A simple, but very tasty way to prepare potatoes for dinner.

3 lbs fingerling potatoes (washed, but unpeeled)
1/2 cup olive oil
1 1/2 tsp dried thyme leaves
Sea salt and ground pepper to taste

Preheat your oven to 450 degrees.  In a bowl, toss the potatoes with the olive oil and thyme leaves.  Transfer the potatoes to a baking sheet in a single layer and season with ground sea salt and pepper.  Bake for 25 minutes or until tender inside while crispy outside.

This one gets a thumbs up from the whole family!

Tuesday, January 22, 2013

Produce Co-op -- What a Great Way to Save Money

About a year ago I read about this produce co-op and I thought it sounded like a good idea.  But . . . I was reluctant to try it out.  I didn't know anyone who had participated and I wasn't sure about the quality of the produce they would provide.  The prices were great, but I had to pay in advance and then pick it up at a particular location within a 15 minute window.  So much pressure!!! :)

I finally gave in and placed an order for the Produce Basket.  With the delivery fee and the required one time $2.00 contribution for coop bags, my total came to $24.25.  Take a look at a snapshot of the Produce Basket.

This picture doesn't begin to do justice to what was in the basket.  There were bananas, plums, nectarines, fresh ginger, cilantro, Napa cabbage, button mushrooms, tomatoes, lettuce, oranges, apples, carrots, potatoes, and cauliflower.  The bag had to weigh about 30 lbs.  Amazingly, everything was very fresh and well worth the money spent.  Some weeks the bag weighs 40 lbs plus.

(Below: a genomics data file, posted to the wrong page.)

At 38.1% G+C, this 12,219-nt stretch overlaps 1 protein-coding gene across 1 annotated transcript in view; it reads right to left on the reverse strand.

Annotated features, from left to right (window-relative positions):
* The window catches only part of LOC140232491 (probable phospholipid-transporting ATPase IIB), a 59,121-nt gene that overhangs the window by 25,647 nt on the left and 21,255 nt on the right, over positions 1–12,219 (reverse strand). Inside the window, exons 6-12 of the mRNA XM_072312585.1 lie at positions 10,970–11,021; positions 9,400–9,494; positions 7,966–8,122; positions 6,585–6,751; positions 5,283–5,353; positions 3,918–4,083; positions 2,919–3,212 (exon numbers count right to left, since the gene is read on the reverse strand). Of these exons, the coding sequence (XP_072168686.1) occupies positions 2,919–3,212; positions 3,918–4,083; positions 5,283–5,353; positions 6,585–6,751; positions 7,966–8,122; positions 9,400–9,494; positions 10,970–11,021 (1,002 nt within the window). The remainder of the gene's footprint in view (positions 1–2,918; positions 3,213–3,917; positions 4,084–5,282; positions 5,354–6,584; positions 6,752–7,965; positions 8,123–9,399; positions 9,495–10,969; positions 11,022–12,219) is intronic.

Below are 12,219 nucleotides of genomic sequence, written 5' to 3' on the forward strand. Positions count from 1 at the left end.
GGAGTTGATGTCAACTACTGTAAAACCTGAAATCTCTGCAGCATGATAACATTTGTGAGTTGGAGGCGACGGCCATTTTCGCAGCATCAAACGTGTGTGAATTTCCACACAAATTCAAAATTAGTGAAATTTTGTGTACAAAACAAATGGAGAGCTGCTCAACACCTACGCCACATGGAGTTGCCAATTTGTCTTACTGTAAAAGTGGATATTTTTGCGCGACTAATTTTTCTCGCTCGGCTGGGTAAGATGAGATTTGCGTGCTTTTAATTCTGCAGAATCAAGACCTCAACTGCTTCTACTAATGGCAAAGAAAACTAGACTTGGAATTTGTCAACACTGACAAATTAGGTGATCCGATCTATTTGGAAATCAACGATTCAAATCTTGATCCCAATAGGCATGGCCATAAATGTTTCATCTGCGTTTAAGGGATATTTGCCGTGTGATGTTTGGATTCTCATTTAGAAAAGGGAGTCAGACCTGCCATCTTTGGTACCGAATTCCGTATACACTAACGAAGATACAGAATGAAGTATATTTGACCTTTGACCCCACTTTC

The co-op delivers every two weeks.  When I arrive at the pick up point, there are probably 50 people waiting in line to get their produce.  Pick up goes very quickly.  Everything is sorted into bags and boxes and our orders are labeled with our names.  I have quite a time carrying all of my purchases all the way to the car.

Check out the co-op when you have time.  Their website is www.communityhelpingscoop.com.  There are groups all over the St. Louis area.  I happen to be part of the High Ridge group.  Be sure to sign up for a group, and they will e-mail you a couple of days ahead to remind you to order, and then send you a reminder to pick up your produce on the delivery date.

Friday, January 11, 2013

Grandma's Recipes

Most of Grandma's recipes have been for what I call ordinary everyday recipes that came out of the 1940s through 1960s.  There are tools in the blogger world to look to see how many people read posts and I've definitely found a pattern.  The more exotic the recipe name, the more visits there are to that post.

There are certainly gems hidden in the posts on this page -- I've had the pleasure of discovering most of them.  It's just a shame that more people don't take the time to read back through the recipes to discover the basics.  Grandma didn't have the luxury of running to the grocery store just to pick up a forgotten item.  Her shopping was limited to one day each week -- usually Saturday.  She relied on items in her freezer, on her canning shelves, or from her garden to plan her dinners.

It couldn't have been easy.  I can't imagine not being able to just run to the store for something I need to complete dinner.  That happens to me frequently.  Grandma was a planner.  She had to think ahead -- there were no microwaves to defrost meat or other items.

We have so many luxuries when it comes to cooking compared to those who cooked years ago.  One of my resolutions for 2013 is to get my financial house in order.  To accomplish this, I'll need to review my grocery budget.  That's one area that can use an extra eye!